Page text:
I've no argument with that, and thanks for the clarification. I may finally understand, for the first time, what you've been trying to say for some time: there are two problems, one of much greater difficulty than the other, accompanying the same integrand. That is, the full conditions for convergence can be very difficult when constants are allowed to be complex, et cetera, even when the antiderivative is relatively simple. We don't usually need to leave things that general, so why open ourselves up to all this grief, when it can be avoided? Bobby On Sun, 1 Feb 2004 09:50:23 +0100, Andrzej Kozlowski <akoz at mimuw.edu.pl> wrote: > Not only is it not correct for all values of the parameters but I am not > convinced that obtaining reliably answers which are correct for this > sort of problems is possible with the present technology. Moreover, > even in the case of simple examples they tend to become awfully > complicated. I am inclined to think that the default setting for > GenerateConditions ought to the False. > > What I intended to indicate to in my original reply was that the person > who posted the message did not make clear what he wanted: to report a > bug or to find a way to solve his problem, and if the latter, then what > sort of answer he wanted. If he wanted the answer one gets by setting > GenerateConditions->False then that's the best way to do it (or by > simply computing the indefinite integral, which is in fact what I would > do). > If he really wants the know the full conditions for convergence than I > think at present it is too much to expect of a computer program. > In fact in this situation the "simple" problem (finding the indefinite > integral) is almost too simple to use Mathematica (of course I have > nothing against anyone doing this) while the "difficult" problem > (finding the complete set of conditions for convergence) seems too > difficult. > > The bug in RealDigits looks to me like just a bug so I have nothing to > say about that. > > Andrzej > > > On 31 Jan 2004, at 22:59, Dr Bob wrote: > >> Perhaps we're still misunderstanding each other. (I know we were >> before.) >> >> Didn't my tests below (using differentiation) show that the more >> complicated, conditional answer is incorrect for some values of the >> constants? Or am I still missing something? >> >> If the answer isn't fully correct, I don't mean that as a condemnation >> of Mathematica. I'm trying to get at how we check answers, which I >> agree we'll have to do for the foreseeable future. >> >> There's a new bug in RealDigits, by the way... did you see that in the >> recent thread? >> >> Bobby >> >> On Sat, 31 Jan 2004 18:08:32 +0100, Andrzej Kozlowski >> <akoz at mimuw.edu.pl> wrote: >> >>> You seem to have misunderstood what I meant when I wrote that one >>> should not try do problems which are easier to do by had by using >>> computers. I do not feel like writing a whole essay about this topic >>> so I will just rephrase in a rather banal way: there are problems more >>> suited to computers and there are problems more suited to working "by >>> hand"? Do you doubt this? Will you try to compute by hand the number >>> of, say, pairs of Goldbach primes less than 10^6? Or are you going to >>> use Mathematica to verify the proof of the Poincare conjecture? In the >>> example at hand, one is using Mathematica to determine limits for the >>> convergence of a definite integral with symbolic limits. Computer >>> programs are not very good at this (admittedly neither are people, >>> though some are better than others). Starting version 5 WRI has >>> decided to try to give Mathematica the ability to answer some of such >>> question by means of conditional answers. In the old days I defended >>> the old approach (like the one you get in 4.2) on several occasions >>> since I believe that the "technology" to make the new approach >>> reliable does not exist and the answers that one gets tend to be too >>> complicated to be useful. But at least you can always turn this new >>> ability off with the option GenerateConditions->False. >>> The real question here is what did the person who asked the original >>> question ("Math User") want? If he wanted to get the simple answer >>> that Mathematica 4.2 returned than he should either do it by hand, use >>> Indefinite integration or >>> >>> Integrate[1/x+x^c,{x,a,b},GenerateConditions->False] >>> >>> (-a^(1 + c) + b^(1 + c))/(1 + c) - Log[a] + Log[b] >>> >>> (Note that I am using Mathematica 5.0 , not 5.1 and I get the same >>> answer as 4.2 returns and not the wrong answer 5.0 gives without the >>> GenerateConditions->False option.) >>> >>> If on the other hand "Math User" really wanted to see the conditions >>> for convergence of this integral (and I somehow doubt that this is >>> what was wanted) then I think it is better to either try it by hand or >>> consult a human expert in this area. >>> >>> Andrzej Kozlowski >>> >>> >>> On 31 Jan 2004, at 11:20, Dr Bob wrote: >>> >>>> Of course there's no error-free software, but did I miss something? >>>> You >>>> talked about proving results are errorfree, but all you did is show a >>>> couple of answers. Which is correct, and based on what? Visual >>>> inspection? >>>> (If that's always enough, why do we need Mathematica?) >>>> >>>> To check an integration, you need to differentiate, so let's try that >>>> in >>>> 5.0.1, shall we? First, here's the integrand, and we integrate it >>>> (I'm not >>>> showing the result). >>>> >>>> f[x_] = 1/x + x^c; >>>> fiveOhOne = Integrate[f[x], {x, a, b}]; >>>> >>>> The derivative of fiveOhOne at x==a should be -f[a]. The derivative at >>>> x==b should be f[b]. So let's try at b, for now. Is the derivative >>>> correct >>>> at b? >>>> >>>> FullSimplify[D[fiveOhOne, b] == f[b]] >>>> >>>> If[(Im[a] - Im[b])* >>>> ((-Im[b])*Re[a] + >>>> Im[a]*Re[b]) > 0 || >>>> Im[b]/(Im[a] - Im[b]) >= >>>> 0 || Im[a]/(-Im[a] + >>>> Im[b]) >= 0, >>>> (a^(1 + c) - b^(1 + c) + >>>> Log[a] + c*Log[a] - >>>> Log[b] - c*Log[b])/ >>>> ((a - b)*(1 + c)), >>>> Integrate[ >>>> 1/(a + (-a + b)*x) + >>>> (a + (-a + b)*x)^c, >>>> {x, 0, 1}, >>>> Assumptions -> >>>> !((Im[a] - Im[b])* >>>> ((-Im[b])*Re[a] + >>>> Im[a]*Re[b]) > 0 || >>>> Im[b]/(Im[a] - >>>> Im[b]) >= 0 || >>>> Im[a]/(-Im[a] + >>>> Im[b]) >= 0)]] + >>>> (-a + b)* >>>> If[(Im[a] - Im[b])* >>>> ((-Im[b])*Re[a] + >>>> Im[a]*Re[b]) > 0 || >>>> Im[b]/(Im[a] - >>>> Im[b]) >= 0 || >>>> Im[a]/(-Im[a] + >>>> Im[b]) >= 0, >>>> (-(1/b) - c/b - >>>> b^c*(1 + c))/ >>>> ((a - b)*(1 + c)) + >>>> (a^(1 + c) - >>>> b^(1 + c) + Log[a] + >>>> c*Log[a] - Log[b] - >>>> c*Log[b])/((a - b)^2* >>>> (1 + c)), Integrate[ >>>> -(x/(a + (-a + b)*x)^ >>>> 2) + c*x* >>>> (a + (-a + b)*x)^ >>>> (-1 + c), {x, 0, 1}, >>>> Assumptions -> >>>> !((Im[a] - Im[b])* >>>> ((-Im[b])*Re[a] + >>>> Im[a]*Re[b]) > 0 || >>>> Im[b]/(Im[a] - >>>> Im[b]) >= 0 || >>>> Im[a]/(-Im[a] + >>>> Im[b]) >= 0)]] == >>>> 1/b + b^c >>>> >>>> Hmm.... maybe that's correct. Maybe not. How can I be sure? >>>> >>>> The following shows it isn't correct for ALL a,b, and c, but it leaves >>>> open the question of where the error might be. It may be correct for >>>> all >>>> other combinations of b and c, for all I know. >>>> >>>> Simplify[D[fiveOhOne, b] == >>>> f[b] /. {b -> 0.1, >>>> c -> 1}] >>>> % /. a -> 0 >>>> 1/(-0.1 + 1.*a) == 0 >>>> False >>>> >>>> Setting b only (for every value I've tried) confirms the result: >>>> >>>> Simplify[D[fiveOhOne, b] == f[b] /. {b -> 2.1}] >>>> True >>>> >>>> Similarly, setting a only seems to confirm the result, if I choose >>>> a>=1 or >>>> a==1/2 (apparently). >>>> >>>> FullSimplify[D[fiveOhOne, a] == -f[a] /. {a -> 1}] >>>> True >>>> >>>> But it fails for lots of other a values. So there must be b values I >>>> should have tried but didn't. It's a hit-or-miss operation. >>>> >>>> The 4.2 integral checks out easily: >>>> >>>> fourTwo = -((a^(1 + c) - >>>> b^(1 + c) + Log[a] + >>>> c*Log[a] - Log[b] - >>>> c*Log[b])/(1 + c)); >>>> Simplify[D[fourTwo, a] + f[a]] >>>> Simplify[D[fourTwo, b] - f[b]] >>>> 0 >>>> 0 >>>> >>>> But it can be far more complicated, even with a correct answer. >>>> Simplify >>>> can't always identify expressions that resolve to zero. >>>> >>>> It makes no sense to say "don't use a computer algebra program for >>>> things >>>> you can do by hand", when the other kind can't always be checked for >>>> accuracy. That leaves us doing EVERYTHING by hand. >>>> >>>> It makes more sense to use the program for all problems, and use the >>>> program to check them all for accuracy. But good luck doing that; it >>>> won't >>>> always be easy. Checking easy problems is good practice for the harder >>>> ones. >>>> >>>> Bobby >>>> >>>> On Fri, 30 Jan 2004 20:52:18 +0100, Peter Klamser >>>> <Klamser at t-online.de> >>>> wrote: >>>> >>>>> Hi, >>>>> >>>>> there is no errorfree software, a scientist should know this fact. >>>>> >>>>> Everyone should decide, which software he should use and prove if the >>>>> result >>>>> of the software is errorfree. >>>>> >>>>> I never trust a software, I only trust my knowledge. >>>>> >>>>> Integrate[1/x + x^c, {x, a, b}] >>>>> >>>>> returns with Mathematica 5.0.1 >>>>> >>>>> (-a + b)*If[(Im[a] - Im[b])*((-Im[b])*Re[a] + Im[a]*Re[b]) > 0 || >>>>> Im[b]/(Im[a] - Im[b]) >= 0 || >>>>> Im[a]/(-Im[a] + Im[b]) >= 0, (a^(1 + c) - b^(1 + c) + Log[a] + >>>>> c*Log[a] - Log[b] - c*Log[b])/ >>>>> ((a - b)*(1 + c)), Integrate[1/(a + (-a + b)*x) + (a + (-a + >>>>> b)*x)^c, >>>>> {x, 0, 1}, >>>>> Assumptions -> !((Im[a] - Im[b])*((-Im[b])*Re[a] + Im[a]*Re[b]) >>>>> > 0 >>>>> || >>>>> Im[b]/(Im[a] - Im[b]) >= 0 || Im[a]/(-Im[a] + Im[b]) >= 0)]] >>>>> >>>>> Version 4.2 returns >>>>> >>>>> -((a^(1 + c) - b^(1 + c) + Log[a] + c*Log[a] - Log[b] - >>>>> c*Log[b])/(1 + c)) >>>>> >>>>> But in version 5.0 the wrong result appears. >>>>> >>>>> Therefore it was a bug in version 5.0 >>>>> >>>>> Regards >>>>> >>>>> Peter >>>>> >>>>> -----Ursprüngliche Nachricht----- >>>>> Von: Bobby R. Treat [mailto:drbob at bigfoot.com] >>>>> Gesendet: Freitag, 30. Januar 2004 10:17 >>>>> An: mathgroup at smc.vnet.net >>>>> Betreff: [mg45958] Re: Nasty bug in Integrate (version 5.0) >>>>> >>>>> >>>>> The only reason we know the answer is wrong is BECAUSE it's trivial >>>>> by >>>>> hand. It makes no sense to trust Mathematica for problems that are >>>>> too >>>>> hard >>>>> to >>>>> check. >>>>> >>>>> Bobby >>>>> >>>>> Andrzej Kozlowski <akoz at mimuw.edu.pl> wrote in message >>>>> news:<bvapk6$aat$1 at smc.vnet.net>... >>>>>> Mathematica seems to get lost in the large number of checks that it >>>>>> attempts to perform to find the exact conditions (in the complex >>>>>> plane) for the convergence of this integral. Even if a and b are >>>>>> assumed to be real there is a problem that 0 may lie in between >>>>>> them. >>>>>> Only in the case when you specify that the limits are both positive >>>>>> or >>>>>> both negative you get the correct answers because Mathematica can >>>>>> quickly deal with this problem. >>>>>> If you really want to see how much checking Mathematica attempts to >>>>>> do >>>>>> just evaluate: >>>>>> >>>>>> Trace[Integrate[1/x + x^c, {x, a, b}], TraceInternal->True] >>>>>> >>>>>> and be prepared to wait and obtain a huge output. >>>>>> >>>>>> Anyway, this is clearly a bug. However, it is in general a good >>>>>> idea >>>>>> not to ask a computer program to do what is trivial to do by hand, >>>>>> which in this case means evaluating a definite rather than an >>>>>> indefinite integral. Note that >>>>>> >>>>>> >>>>>> Integrate[1/x + x^c, x] >>>>>> >>>>>> x^(c + 1)/(c + 1) + Log[x] >>>>>> >>>>>> and the answer is obtained instantly. If this is what you really >>>>>> were >>>>>> after (you can substitute in the limits for example by using: >>>>>> >>>>>> >>>>>> Subtract @@ (Integrate[1/x + x^c, x] /. x -> #1 & ) /@ {b, a} >>>>>> >>>>>> >>>>>> -(a^(c + 1)/(c + 1)) - Log[a] + Log[b] + b^(c + 1)/(c + 1) >>>>>> >>>>>> >>>>>> Of course this now makes sense only under certain conditions on a,b >>>>>> and >>>>>> c which you now have to determine yourself. >>>>>> >>>>>> >>>>>> On 28 Jan 2004, at 11:19, Math User wrote: >>>>>> >>>>>>> Hi, >>>>>>> >>>>>>> Sorry if this has been discussed before. Could anyone explain why >>>>>>> Mathematica 5.0 is ignoring the term 1/x in the first and second >>>>>>> answers? >>>>>>> >>>>>>> Thanks! >>>>>>> >>>>>>> >>>>>>> In[1]:= Integrate[1/x + x^c, {x, a, b}] >>>>>>> >>>>>>> Out[1]= (-a^(1 + c) + b^(1 + c))/(1 + c) >>>>>>> >>>>>>> In[2]:= Integrate[1/x + x^c, {x, a, b}, Assumptions -> {Element[a, >>>>>>> Reals], Element[b, Reals]}] >>>>>>> >>>>>>> Out[2]= (-a^(1 + c) + b^(1 + c))/(1 + c) >>>>>>> >>>>>>> In[3]:= Integrate[1/x + x^c, {x, a, b}, Assumptions -> {a > 0, b > >>>>>>> 0}] >>>>>>> >>>>>>> Out[3]= (-a^(1 + c) + b^(1 + c))/(1 + c) + Log[b/a] >>>>>>> >>>>>>> >>>>> >>>>> >>>>> >>>> >>>> >>>> >>>> >>> >> >> >> >> >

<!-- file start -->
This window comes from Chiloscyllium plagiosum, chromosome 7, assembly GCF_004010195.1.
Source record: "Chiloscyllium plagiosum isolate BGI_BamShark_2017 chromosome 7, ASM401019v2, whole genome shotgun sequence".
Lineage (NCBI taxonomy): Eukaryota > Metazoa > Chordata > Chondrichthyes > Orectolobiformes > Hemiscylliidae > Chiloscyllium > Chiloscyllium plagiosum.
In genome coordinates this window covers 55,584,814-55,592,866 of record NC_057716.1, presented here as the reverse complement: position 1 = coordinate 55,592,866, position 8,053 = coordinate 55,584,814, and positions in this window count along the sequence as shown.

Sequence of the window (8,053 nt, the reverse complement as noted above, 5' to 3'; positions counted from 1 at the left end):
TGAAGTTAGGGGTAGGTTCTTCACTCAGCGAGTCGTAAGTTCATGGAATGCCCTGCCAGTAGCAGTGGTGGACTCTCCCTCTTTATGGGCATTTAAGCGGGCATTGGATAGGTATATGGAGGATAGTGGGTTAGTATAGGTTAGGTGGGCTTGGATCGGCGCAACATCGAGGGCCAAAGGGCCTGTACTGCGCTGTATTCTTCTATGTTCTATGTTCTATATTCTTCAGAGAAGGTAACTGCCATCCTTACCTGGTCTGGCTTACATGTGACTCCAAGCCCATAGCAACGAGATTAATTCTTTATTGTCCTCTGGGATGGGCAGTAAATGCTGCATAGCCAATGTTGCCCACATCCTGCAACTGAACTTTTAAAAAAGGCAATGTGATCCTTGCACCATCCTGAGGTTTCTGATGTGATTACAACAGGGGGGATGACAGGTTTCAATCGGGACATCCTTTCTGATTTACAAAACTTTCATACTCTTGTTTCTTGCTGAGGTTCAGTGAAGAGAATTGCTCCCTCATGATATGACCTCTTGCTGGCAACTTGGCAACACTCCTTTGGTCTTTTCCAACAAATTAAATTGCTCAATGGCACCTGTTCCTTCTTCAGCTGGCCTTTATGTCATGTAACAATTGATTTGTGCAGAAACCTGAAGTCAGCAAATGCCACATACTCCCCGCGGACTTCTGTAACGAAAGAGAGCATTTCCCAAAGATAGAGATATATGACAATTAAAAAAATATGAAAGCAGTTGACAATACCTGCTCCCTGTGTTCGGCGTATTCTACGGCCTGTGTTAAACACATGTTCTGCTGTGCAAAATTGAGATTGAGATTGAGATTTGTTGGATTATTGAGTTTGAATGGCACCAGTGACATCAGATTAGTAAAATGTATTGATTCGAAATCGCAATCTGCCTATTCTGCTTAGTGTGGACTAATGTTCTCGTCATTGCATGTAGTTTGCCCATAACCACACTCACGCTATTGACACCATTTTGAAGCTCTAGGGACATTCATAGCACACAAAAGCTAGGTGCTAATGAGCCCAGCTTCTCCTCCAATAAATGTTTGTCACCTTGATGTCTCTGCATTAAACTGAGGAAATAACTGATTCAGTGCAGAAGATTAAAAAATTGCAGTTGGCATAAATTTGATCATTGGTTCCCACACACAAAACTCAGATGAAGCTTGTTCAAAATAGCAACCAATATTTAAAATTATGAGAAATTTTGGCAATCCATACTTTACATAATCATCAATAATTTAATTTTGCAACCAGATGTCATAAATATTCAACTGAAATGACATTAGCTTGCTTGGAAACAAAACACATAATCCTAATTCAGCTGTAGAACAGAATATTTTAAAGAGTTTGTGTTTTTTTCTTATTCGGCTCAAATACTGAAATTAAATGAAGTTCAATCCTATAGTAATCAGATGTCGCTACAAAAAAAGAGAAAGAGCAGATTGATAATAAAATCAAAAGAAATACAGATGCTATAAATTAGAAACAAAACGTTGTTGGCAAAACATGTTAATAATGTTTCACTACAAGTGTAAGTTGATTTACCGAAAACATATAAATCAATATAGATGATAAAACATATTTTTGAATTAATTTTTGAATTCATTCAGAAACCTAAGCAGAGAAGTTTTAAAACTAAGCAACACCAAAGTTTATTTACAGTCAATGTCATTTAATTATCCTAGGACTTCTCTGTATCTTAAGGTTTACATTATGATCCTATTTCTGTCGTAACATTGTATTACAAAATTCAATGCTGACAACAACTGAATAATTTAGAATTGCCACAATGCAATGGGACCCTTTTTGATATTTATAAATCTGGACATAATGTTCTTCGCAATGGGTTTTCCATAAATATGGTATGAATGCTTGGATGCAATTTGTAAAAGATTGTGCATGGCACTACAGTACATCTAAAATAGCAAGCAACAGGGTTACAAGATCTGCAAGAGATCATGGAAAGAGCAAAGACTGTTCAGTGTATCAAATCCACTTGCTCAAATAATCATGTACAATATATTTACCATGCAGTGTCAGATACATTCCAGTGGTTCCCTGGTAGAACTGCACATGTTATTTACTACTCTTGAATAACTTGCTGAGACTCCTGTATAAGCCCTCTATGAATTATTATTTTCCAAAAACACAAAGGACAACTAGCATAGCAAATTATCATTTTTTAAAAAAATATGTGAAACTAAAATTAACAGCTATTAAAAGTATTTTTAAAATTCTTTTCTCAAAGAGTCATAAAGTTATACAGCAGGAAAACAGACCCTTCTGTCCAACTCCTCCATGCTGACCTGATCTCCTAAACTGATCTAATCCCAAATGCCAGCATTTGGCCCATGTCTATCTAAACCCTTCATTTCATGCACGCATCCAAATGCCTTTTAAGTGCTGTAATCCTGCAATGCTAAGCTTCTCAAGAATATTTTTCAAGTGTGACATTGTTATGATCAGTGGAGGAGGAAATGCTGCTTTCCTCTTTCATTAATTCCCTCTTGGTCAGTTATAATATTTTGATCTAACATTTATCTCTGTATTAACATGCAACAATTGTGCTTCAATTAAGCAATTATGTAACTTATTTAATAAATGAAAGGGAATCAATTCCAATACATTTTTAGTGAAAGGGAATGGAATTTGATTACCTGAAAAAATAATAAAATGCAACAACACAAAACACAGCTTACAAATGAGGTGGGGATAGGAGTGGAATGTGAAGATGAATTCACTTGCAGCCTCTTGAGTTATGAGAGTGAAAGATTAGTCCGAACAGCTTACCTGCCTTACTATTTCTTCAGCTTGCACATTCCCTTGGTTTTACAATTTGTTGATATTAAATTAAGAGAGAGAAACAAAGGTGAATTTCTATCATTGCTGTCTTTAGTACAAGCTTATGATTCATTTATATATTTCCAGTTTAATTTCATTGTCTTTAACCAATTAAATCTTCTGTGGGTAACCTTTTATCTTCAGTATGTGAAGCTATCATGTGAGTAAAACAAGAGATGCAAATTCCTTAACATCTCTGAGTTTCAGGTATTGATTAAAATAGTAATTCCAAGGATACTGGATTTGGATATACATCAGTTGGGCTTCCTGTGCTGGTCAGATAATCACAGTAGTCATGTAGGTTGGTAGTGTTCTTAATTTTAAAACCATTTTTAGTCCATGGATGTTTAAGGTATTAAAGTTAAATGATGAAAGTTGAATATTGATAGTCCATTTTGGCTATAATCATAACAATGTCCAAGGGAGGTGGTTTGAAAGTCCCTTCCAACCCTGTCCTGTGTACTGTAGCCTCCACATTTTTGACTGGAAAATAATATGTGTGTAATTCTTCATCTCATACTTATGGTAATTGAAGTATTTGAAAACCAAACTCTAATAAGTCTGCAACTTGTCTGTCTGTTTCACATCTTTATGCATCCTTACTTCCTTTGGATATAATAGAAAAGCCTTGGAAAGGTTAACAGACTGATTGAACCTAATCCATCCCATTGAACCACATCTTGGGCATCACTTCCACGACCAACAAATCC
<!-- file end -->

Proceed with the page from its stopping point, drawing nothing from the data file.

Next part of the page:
**Re: Re: AW: Re: Nasty bug in Integrate (version 5.0)**

**Re: StateFeedbackConnect in Control System Package**

**Re: Re: AW: Re: Nasty bug in Integrate (version 5.0)**

**Re: Simplifying a second order eq. system**